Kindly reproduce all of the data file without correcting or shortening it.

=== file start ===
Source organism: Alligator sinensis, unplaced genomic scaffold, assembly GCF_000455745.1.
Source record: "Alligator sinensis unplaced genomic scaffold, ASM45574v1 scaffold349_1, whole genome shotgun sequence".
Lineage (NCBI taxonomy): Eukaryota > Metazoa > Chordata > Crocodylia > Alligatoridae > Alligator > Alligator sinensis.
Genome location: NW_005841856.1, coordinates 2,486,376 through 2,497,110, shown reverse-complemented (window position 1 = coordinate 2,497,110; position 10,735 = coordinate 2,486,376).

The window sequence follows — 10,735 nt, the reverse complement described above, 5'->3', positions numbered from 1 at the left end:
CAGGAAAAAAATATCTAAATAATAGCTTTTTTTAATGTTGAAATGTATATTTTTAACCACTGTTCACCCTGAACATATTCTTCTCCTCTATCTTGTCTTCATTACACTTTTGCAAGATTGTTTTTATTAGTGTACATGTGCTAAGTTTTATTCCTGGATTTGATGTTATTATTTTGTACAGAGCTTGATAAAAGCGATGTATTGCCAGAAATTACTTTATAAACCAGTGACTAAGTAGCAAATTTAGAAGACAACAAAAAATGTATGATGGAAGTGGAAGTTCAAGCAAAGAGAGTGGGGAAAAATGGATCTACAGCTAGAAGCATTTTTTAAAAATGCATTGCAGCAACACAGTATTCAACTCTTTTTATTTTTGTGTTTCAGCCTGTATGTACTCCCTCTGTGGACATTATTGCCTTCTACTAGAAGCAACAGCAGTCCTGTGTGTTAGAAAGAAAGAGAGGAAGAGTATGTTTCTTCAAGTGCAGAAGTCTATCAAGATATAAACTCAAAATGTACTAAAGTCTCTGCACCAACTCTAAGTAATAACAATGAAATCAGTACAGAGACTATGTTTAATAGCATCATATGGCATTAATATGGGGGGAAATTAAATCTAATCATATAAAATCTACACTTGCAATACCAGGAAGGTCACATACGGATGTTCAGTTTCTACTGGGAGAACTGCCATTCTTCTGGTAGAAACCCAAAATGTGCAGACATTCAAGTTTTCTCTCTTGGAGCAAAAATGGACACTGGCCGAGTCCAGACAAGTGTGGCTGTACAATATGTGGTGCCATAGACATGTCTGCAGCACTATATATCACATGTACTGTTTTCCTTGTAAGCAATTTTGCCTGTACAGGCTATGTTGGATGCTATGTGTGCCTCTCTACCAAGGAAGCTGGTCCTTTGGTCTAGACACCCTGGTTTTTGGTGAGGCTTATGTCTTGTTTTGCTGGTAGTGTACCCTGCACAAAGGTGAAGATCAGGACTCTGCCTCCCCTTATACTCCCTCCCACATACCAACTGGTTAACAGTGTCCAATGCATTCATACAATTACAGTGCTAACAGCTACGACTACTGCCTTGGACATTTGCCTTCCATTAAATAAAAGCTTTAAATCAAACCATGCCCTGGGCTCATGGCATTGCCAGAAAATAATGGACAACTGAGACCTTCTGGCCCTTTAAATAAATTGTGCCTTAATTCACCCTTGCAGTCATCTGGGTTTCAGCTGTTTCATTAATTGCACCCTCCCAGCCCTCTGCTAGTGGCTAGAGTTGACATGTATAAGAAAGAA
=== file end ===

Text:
Source organism: Alligator sinensis, unplaced genomic scaffold, assembly GCF_000455745.1.
Source record: "Alligator sinensis unplaced genomic scaffold, ASM45574v1 scaffold349_1, whole genome shotgun sequence".
Lineage (NCBI taxonomy): Eukaryota > Metazoa > Chordata > Crocodylia > Alligatoridae > Alligator > Alligator sinensis.
Genome location: NW_005841856.1, coordinates 2,486,376 through 2,497,110, shown reverse-complemented (window position 1 = coordinate 2,497,110; position 10,735 = coordinate 2,486,376).

The window sequence follows — 10,735 nt, the reverse complement described above, 5'->3', positions numbered from 1 at the left end:
CAGGAAAAAAATATCTAAATAATAGCTTTTTTTAATGTTGAAATGTATATTTTTAACCACTGTTCACCCTGAACATATTCTTCTCCTCTATCTTGTCTTCATTACACTTTTGCAAGATTGTTTTTATTAGTGTACATGTGCTAAGTTTTATTCCTGGATTTGATGTTATTATTTTGTACAGAGCTTGATAAAAGCGATGTATTGCCAGAAATTACTTTATAAACCAGTGACTAAGTAGCAAATTTAGAAGACAACAAAAAATGTATGATGGAAGTGGAAGTTCAAGCAAAGAGAGTGGGGAAAAATGGATCTACAGCTAGAAGCATTTTTTAAAAATGCATTGCAGCAACACAGTATTCAACTCTTTTTATTTTTGTGTTTCAGCCTGTATGTACTCCCTCTGTGGACATTATTGCCTTCTACTAGAAGCAACAGCAGTCCTGTGTGTTAGAAAGAAAGAGAGGAAGAGTATGTTTCTTCAAGTGCAGAAGTCTATCAAGATATAAACTCAAAATGTACTAAAGTCTCTGCACCAACTCTAAGTAATAACAATGAAATCAGTACAGAGACTATGTTTAATAGCATCATATGGCATTAATATGGGGGGAAATTAAATCTAATCATATAAAATCTACACTTGCAATACCAGGAAGGTCACATACGGATGTTCAGTTTCTACTGGGAGAACTGCCATTCTTCTGGTAGAAACCCAAAATGTGCAGACATTCAAGTTTTCTCTCTTGGAGCAAAAATGGACACTGGCCGAGTCCAGACAAGTGTGGCTGTACAATATGTGGTGCCATAGACATGTCTGCAGCACTATATATCACATGTACTGTTTTCCTTGTAAGCAATTTTGCCTGTACAGGCTATGTTGGATGCTATGTGTGCCTCTCTACCAAGGAAGCTGGTCCTTTGGTCTAGACACCCTGGTTTTTGGTGAGGCTTATGTCTTGTTTTGCTGGTAGTGTACCCTGCACAAAGGTGAAGATCAGGACTCTGCCTCCCCTTATACTCCCTCCCACATACCAACTGGTTAACAGTGTCCAATGCATTCATACAATTACAGTGCTAACAGCTACGACTACTGCCTTGGACATTTGCCTTCCATTAAATAAAAGCTTTAAATCAAACCATGCCCTGGGCTCATGGCATTGCCAGAAAATAATGGACAACTGAGACCTTCTGGCCCTTTAAATAAATTGTGCCTTAATTCACCCTTGCAGTCATCTGGGTTTCAGCTGTTTCATTAATTGCACCCTCCCAGCCCTCTGCTAGTGGCTAGAGTTGACATGTATAAGAAAGAA